How to cite: Panzera, F., Bergamo, P., Janusz, P., Perron, V., and Fäh, D.: Supervised and unsupervised machine learning techniques to map seismic site amplification, EGU General Assembly 2024, Vienna, Austria, 14–19 Apr 2024, EGU24-9461, https://doi.org/10.5194/egusphere-egu24-9461, 2024.

Yuliia Semenova and Victor Vilarrasa

Carbon capture and storage (CCS), is key to curtail carbon dioxide (CO2) atmospheric emissions and mitigate climate change. The complexities of carbon dioxide (CO2) storage are deeply intertwined with induced seismicity, a phenomenon set in motion by pore pressure, temperature and stress changes occurring during CO2 injection. If perceived, induced seismicity may negatively affect public perception of this carbon-removal technology. Here, we focus on assessing ground motion manifestations on the surface during hypothetical earthquakes with magnitudes ranging from 2 to 5, occurring at a depth of 2 km beneath the upper edge of the Precambrian basement rock of the Illinois Basin–Decatur Project (IBDP) site. The objective of this investigation is to analyze the seismic response of the IBDP site surface to earthquakes of specific magnitudes, considering their potential occurrence in connection with CO2 storage at the gigatonne scale.

The analysis of ground motion manifestations on the surface during various earthquake scenarios of different magnitudes at the IBDP site provides valuable insights into the seismic vulnerability of the location. It allows for a comprehensive assessment of both amplification and attenuation effects, revealing how the geological and geotechnical characteristics of the subsurface rock influence ground motion. Understanding how the site responds to seismic events allows for a more accurate assessment of potential risks and vulnerabilities.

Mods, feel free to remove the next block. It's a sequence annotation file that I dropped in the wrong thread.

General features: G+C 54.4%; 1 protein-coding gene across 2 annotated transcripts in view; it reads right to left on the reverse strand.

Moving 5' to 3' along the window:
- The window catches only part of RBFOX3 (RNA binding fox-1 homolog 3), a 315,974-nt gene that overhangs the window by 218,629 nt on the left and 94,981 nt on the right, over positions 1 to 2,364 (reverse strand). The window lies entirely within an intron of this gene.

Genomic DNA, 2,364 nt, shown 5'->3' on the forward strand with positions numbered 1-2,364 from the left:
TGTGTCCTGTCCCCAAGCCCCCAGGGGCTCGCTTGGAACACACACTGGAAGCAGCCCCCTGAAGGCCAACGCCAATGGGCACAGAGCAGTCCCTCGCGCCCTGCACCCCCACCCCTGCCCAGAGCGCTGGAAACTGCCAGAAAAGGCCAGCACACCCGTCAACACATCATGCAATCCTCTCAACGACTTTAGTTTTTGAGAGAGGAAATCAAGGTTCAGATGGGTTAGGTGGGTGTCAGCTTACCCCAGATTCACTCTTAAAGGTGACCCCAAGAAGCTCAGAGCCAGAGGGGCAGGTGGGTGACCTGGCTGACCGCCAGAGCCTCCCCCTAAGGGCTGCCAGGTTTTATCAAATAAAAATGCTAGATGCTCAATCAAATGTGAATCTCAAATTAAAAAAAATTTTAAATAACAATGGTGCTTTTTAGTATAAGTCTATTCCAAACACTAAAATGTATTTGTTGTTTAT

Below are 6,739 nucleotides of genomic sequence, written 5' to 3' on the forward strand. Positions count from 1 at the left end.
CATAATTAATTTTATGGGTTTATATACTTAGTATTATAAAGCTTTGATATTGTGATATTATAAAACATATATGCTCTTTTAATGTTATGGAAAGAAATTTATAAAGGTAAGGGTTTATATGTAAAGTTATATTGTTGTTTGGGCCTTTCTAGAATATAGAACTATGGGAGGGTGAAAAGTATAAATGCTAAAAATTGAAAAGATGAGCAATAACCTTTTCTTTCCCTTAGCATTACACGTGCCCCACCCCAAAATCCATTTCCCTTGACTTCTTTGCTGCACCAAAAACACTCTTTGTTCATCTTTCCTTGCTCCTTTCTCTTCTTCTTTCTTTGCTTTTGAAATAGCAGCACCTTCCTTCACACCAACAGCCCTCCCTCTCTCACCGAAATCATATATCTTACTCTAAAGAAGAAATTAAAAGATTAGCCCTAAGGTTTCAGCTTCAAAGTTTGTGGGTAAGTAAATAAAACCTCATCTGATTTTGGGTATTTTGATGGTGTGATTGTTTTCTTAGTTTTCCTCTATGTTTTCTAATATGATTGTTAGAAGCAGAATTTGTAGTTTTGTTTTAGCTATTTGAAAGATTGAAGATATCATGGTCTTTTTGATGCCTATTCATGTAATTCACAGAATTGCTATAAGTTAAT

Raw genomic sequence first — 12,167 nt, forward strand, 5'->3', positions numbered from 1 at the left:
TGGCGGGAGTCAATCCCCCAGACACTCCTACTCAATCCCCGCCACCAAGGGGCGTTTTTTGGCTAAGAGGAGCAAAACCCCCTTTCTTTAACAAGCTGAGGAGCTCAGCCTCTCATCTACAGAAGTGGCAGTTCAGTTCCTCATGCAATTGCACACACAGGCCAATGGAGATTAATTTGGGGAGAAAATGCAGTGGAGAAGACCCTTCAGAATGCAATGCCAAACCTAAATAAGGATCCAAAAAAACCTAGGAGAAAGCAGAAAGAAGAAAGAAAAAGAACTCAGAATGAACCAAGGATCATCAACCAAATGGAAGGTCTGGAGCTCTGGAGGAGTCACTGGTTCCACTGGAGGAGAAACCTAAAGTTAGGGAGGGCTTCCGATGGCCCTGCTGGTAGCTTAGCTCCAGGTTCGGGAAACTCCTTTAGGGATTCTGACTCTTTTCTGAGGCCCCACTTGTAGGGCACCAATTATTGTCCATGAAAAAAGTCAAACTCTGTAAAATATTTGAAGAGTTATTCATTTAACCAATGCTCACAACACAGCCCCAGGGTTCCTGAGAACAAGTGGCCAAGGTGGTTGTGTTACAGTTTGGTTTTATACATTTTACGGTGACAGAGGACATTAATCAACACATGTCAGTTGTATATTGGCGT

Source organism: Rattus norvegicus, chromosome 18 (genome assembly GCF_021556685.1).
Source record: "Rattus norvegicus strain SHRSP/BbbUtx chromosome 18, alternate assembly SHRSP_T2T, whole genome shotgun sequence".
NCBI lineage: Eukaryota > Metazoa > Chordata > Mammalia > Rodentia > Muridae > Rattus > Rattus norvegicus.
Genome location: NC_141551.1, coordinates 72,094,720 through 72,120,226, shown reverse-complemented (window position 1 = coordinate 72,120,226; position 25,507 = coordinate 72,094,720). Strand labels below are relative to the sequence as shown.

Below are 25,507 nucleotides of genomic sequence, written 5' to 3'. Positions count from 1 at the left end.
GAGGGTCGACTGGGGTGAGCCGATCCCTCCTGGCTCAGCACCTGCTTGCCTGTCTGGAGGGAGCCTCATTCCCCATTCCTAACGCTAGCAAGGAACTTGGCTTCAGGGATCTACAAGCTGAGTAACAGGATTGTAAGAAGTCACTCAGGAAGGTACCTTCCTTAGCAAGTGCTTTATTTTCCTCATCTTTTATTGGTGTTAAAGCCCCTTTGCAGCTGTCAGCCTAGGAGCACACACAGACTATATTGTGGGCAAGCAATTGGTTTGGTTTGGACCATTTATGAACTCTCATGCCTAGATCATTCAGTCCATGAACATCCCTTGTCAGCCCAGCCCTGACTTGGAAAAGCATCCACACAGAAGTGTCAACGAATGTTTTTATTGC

Employing the equivalent linear approach of Ground Response Analysis, we computed the Fourier amplitude spectra of seismic motions on the surface of the IBDP site for earthquakes with magnitudes 2, 3, 4, and 5. These spectra are then compared with the Fourier amplitude spectra of input motions. The Fourier amplitude spectrum illuminates how ground motion amplitude is distributed across various frequencies. We also analyze the calculated Fourier Amplitude Ratio.

Through a thorough comparison of these spectra, we explore the shifts in amplitude-frequency composition as the magnitude increases. This analysis is instrumental in identifying frequencies that gain prominence or diminish, revealing resonant frequencies and their correlation with input wave amplitude. These findings are crucial for understanding the dynamics of seismic events across different magnitudes and their environmental repercussions at the IBDP study site. Moreover, they have the potential to contribute to the optimization of practices in CCS.

How to cite: Semenova, Y. and Vilarrasa, V.: Seismic Site Effects Assessment at the Illinois Basin–Decatur Project (IBDP) site, EGU General Assembly 2024, Vienna, Austria, 14–19 Apr 2024, EGU24-4649, https://doi.org/10.5194/egusphere-egu24-4649, 2024.

OLeksandr Kendzera, Yuliia Semenova, Oksana Topoliuk, Sergii Skurativskyi, Sergiy Mykulyak, Inna Skurativska, Olena Trypilska, and Viktoriia Drukarenko
In regions prone to seismic activity, assessing the seismic hazard of hydroelectric power stations is crucial for maintaining the dependability and robustness of critical infrastructure. In this study, we investigate and compare the seismic response of near-surface soil at the Shamkir and Mingachevir hydroelectric power stations in Azerbaijan when subjected to earthquakes of different magnitudes, utilizing numerical modeling techniques. This analysis not only enables a direct comparison of the sites but also facilitates the identification of underlying geological factors influencing their seismic vulnerability.